The U.S. Supreme Court has announced that it will rule on the validity of California’s “Union Neutrality” law, which restricts the ability of employers who receive state funds to take steps to maintain union-free status. The case, Chamber of Commerce v. Brown, could have significant implications for California employers, as well as those in other jurisdictions with similar laws, including New York.
The law at issue, California Assembly Bill 1889 (the “Act”), is broad: it provides that employers who receive any state grants, or more than $10,000 from a state program, are prohibited from using those funds “to assist, promote, or deter union organizing.” That restriction applies to “any expense, including legal and consulting fees and salaries of supervisors and employees” incurred in connection with such activities.
The Act also requires employers to create separate accounts for funds traceable to a state grant or program, and to maintain accounting records for all expenditures related to union organizing matters. Employers who fail to maintain these records, or who commingle state funds with other monies, are subject to an automatic presumption that the state funds have been used illegally on a pro rata basis. Remedies for violating the Act include forfeiture of state funds, civil penalties, and liability for attorney’s fees.
The U.S. Chamber of Commerce filed a lawsuit challenging the Act, asserting that it is preempted by the National Labor Relations Act (NLRA) because it restricts noncoercive employer speech about union organizing that the NLRA was intended to protect and encourage. In 2004, a panel of the U.S. Court of Appeals for the Ninth Circuit agreed and held that these portions of the Act were preempted and, therefore, unenforceable. In 2006, however, the full Ninth Circuit vacated the earlier panel decision, and ruled that the Act was not preempted. Chamber of Commerce v. Lockyer, 463 F.3d 1076 (9th Cir. 2006) (en banc).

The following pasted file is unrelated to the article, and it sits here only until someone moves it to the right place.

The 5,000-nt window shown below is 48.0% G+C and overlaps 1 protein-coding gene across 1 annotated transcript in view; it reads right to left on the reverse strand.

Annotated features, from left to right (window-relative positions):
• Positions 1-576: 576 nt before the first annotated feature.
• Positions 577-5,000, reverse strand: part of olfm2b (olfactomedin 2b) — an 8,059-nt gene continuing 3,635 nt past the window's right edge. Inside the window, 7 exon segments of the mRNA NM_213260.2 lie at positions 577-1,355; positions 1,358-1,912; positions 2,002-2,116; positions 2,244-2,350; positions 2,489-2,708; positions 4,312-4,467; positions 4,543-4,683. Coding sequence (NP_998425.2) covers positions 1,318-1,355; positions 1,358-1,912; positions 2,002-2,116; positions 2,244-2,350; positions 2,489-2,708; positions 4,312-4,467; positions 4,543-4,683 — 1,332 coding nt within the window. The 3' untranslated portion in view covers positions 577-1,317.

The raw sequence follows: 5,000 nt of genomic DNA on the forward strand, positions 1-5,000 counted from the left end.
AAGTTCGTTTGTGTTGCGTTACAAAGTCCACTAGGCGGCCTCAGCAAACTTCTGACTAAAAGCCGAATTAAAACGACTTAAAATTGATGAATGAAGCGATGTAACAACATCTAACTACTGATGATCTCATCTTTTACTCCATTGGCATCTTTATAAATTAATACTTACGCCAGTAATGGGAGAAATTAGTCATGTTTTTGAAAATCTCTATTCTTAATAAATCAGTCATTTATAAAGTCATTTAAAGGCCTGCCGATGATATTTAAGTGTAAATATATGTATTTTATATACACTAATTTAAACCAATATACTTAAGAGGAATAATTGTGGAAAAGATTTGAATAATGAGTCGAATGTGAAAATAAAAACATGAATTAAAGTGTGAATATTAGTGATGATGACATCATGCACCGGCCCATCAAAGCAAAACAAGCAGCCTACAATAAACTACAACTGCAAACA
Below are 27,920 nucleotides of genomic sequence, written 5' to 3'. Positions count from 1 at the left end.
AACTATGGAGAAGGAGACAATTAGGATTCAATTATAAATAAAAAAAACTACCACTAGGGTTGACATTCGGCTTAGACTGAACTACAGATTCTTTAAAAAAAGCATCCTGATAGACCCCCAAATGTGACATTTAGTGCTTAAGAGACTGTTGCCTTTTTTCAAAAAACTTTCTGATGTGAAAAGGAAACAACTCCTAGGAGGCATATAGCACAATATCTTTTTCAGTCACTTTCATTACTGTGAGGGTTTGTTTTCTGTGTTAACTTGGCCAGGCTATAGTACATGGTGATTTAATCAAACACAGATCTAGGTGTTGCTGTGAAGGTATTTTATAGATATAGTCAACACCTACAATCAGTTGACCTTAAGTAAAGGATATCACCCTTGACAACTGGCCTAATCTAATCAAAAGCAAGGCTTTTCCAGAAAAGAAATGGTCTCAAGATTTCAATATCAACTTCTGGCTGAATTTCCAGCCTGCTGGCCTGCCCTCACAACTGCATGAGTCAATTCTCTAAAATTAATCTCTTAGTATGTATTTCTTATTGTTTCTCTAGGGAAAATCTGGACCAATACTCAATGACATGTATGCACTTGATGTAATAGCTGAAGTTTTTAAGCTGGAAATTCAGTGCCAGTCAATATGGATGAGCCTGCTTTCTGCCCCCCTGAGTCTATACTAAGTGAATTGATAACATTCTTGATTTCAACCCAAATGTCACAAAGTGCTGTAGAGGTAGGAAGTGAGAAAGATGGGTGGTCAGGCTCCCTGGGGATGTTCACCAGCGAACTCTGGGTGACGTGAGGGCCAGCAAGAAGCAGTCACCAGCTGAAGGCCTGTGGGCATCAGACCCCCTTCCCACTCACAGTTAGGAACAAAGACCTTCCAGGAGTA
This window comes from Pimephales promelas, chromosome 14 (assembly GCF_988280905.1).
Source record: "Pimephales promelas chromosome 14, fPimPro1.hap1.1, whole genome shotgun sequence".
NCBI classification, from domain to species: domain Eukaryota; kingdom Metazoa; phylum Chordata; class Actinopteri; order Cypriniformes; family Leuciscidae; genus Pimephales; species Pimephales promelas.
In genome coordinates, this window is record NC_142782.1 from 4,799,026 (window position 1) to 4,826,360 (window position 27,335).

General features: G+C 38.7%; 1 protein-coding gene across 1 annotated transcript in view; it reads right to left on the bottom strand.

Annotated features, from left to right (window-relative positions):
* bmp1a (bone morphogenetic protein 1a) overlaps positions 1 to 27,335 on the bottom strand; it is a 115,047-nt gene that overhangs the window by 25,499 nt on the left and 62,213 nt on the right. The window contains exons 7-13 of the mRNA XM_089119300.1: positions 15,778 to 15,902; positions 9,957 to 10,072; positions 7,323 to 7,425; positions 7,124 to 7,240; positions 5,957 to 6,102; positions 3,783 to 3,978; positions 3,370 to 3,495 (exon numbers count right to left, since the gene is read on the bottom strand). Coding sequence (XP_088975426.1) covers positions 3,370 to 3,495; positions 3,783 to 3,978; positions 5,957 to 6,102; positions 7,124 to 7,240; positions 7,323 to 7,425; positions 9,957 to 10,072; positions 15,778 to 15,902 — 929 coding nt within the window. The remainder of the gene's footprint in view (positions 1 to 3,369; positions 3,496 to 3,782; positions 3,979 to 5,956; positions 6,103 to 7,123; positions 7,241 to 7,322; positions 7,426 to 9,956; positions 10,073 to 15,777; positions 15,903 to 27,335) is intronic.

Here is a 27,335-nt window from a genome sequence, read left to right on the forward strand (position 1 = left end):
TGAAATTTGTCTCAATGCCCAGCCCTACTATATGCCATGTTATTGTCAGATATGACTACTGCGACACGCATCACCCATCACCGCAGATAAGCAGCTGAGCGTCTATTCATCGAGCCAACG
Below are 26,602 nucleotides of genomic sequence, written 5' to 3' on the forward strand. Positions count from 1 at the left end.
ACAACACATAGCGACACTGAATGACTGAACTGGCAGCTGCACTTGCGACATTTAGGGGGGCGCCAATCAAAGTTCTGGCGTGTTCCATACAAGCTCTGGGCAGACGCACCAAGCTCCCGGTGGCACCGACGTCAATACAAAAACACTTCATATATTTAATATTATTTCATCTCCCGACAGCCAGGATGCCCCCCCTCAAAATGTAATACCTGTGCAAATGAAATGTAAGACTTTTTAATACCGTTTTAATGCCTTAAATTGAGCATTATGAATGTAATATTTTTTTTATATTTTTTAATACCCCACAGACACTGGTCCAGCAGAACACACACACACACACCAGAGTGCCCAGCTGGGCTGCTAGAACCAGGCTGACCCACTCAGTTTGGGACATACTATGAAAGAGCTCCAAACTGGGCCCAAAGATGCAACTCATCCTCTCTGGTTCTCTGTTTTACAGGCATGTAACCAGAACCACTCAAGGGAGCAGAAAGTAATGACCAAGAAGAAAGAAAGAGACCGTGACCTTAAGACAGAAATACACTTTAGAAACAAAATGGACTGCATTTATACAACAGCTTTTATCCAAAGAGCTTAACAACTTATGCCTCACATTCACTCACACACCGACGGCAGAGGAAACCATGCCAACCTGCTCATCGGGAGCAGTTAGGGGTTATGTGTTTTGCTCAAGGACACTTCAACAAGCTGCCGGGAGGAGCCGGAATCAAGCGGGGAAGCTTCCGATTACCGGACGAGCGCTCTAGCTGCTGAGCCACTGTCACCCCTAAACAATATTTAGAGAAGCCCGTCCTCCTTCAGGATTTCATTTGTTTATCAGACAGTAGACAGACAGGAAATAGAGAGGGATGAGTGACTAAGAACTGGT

The Supreme Court’s ruling in Brown is likely to affect the continued validity of similar laws in other jurisdictions. In New York, for example, a broad labor neutrality statute signed into law in 2002 also is being challenged on preemption grounds. Other states, including New Jersey, Illinois, and Florida, have more limited labor neutrality laws that are applicable to employers in certain industries such as apparel and health care.
The Supreme Court will hear oral arguments in Brown early next year, with a decision expected by the end of June.